Evolutionary race: Wild turkey blind timing and hunting strategy

A lot of turkey hunters believe seasoning blinds, and brushing them in, is unnecessary. Peterson disagrees, especially when targeting pressured toms, so he sets several blinds well before the season opens.

Last Sunday a buddy and I placed and brushed in three blinds. At almost a month before the mid-April opener, that’s probably overkill, but I’m less inclined to take chances these days.

In my experience, the turkeys that will tolerate a brand new blind in the wide open are becoming rarer with each season. I know an awful lot of hunters who think it’s unnecessary to season turkey blinds, but many of them are also hunting killer spots that receive little hunting pressure.

The properties I hunt are just the opposite, and I’ve spent plenty of time watching birds strut by well outside of shooting range. Some probably had other reasons for not swinging through my decoy spread, but others likely saw a big camouflage cube and decided they’d been down that road before.

Part of it, I’m sure, has to do with the sun blaring down on a blind that has a shiny exterior. We’ve all seen blinds like those out in fields and they simply glow. I refuse to believe a gobbler will fully accept something like that as soon as it shows up in his favorite strutting grounds.

I’m also of the opinion that turkey blinds, just like deer stands, are their best with the first sit. I’ve seen turkeys grow shy of certain blinds after I hunt them a few times, so I always try to have a few backup spots brushed in.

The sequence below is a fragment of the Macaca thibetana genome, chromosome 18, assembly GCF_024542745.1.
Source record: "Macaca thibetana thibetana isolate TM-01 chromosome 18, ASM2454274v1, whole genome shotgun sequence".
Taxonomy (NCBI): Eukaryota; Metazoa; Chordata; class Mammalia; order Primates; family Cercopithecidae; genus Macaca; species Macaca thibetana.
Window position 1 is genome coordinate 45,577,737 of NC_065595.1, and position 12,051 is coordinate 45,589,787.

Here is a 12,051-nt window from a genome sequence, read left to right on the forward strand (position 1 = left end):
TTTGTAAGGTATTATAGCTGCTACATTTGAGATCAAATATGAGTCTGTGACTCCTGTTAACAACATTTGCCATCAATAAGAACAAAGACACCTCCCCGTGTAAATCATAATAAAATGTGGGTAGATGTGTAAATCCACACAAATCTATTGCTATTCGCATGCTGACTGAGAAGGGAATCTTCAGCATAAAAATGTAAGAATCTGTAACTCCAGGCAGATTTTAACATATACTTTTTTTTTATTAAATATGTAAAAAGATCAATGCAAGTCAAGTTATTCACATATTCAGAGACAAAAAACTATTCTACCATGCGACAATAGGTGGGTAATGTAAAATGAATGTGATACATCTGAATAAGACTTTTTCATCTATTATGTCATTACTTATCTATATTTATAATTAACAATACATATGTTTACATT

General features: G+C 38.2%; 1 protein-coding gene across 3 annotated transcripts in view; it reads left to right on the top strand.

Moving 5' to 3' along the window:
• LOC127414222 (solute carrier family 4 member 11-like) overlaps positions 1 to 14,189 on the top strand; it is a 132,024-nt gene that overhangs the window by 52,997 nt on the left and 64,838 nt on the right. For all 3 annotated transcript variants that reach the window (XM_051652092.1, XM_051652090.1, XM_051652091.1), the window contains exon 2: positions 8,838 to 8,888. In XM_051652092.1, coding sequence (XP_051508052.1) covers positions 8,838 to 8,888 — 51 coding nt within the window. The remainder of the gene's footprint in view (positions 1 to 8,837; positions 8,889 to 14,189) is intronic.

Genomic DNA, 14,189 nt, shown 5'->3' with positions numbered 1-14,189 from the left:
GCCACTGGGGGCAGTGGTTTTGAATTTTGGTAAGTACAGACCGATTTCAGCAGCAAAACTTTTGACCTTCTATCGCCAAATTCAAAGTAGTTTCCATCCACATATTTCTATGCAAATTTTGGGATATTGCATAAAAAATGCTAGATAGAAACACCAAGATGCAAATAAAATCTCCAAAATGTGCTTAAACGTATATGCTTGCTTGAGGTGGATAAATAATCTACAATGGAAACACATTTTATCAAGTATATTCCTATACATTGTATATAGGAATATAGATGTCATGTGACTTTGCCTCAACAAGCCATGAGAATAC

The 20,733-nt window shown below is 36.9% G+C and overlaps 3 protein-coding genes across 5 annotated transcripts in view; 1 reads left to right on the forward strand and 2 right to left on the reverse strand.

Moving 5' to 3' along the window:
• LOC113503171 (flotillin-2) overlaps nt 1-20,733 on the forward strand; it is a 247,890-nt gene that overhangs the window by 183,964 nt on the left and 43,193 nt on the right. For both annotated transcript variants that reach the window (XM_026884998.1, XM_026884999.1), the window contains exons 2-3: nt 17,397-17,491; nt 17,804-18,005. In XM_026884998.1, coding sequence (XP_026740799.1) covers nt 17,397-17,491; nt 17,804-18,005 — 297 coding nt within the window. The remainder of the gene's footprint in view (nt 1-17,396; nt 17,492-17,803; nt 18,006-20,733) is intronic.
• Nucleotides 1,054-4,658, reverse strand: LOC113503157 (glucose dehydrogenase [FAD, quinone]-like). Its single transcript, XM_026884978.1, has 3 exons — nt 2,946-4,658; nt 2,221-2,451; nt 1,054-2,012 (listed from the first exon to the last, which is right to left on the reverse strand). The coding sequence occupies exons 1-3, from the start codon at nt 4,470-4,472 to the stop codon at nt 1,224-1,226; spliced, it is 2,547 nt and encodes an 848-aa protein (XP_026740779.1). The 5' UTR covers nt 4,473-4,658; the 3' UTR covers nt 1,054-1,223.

In fact, of the three blinds we placed Sunday, one of them is purely a backup spot. It’s in an island of trees out in a field, somewhat in the middle of nowhere. It also happens to be a good place to find turkeys in the mid- to late-season, when our beginning spots have gone cold.

If you’re gearing up for spring turkeys and plan to use hub-style blinds, consider setting them out now and brushing them in well. If you’re worried about a late snowstorm collapsing them, or maybe the wind destroying them, prop up the top with a cut sapling and stake them down well. Usually that’s all it takes to get a blind to survive Mother Nature long enough for you to sneak in and experience a quality hunt.

Categories: Bloggers on Hunting, Hunting, Hunting News, Tony Peterson, Turkey

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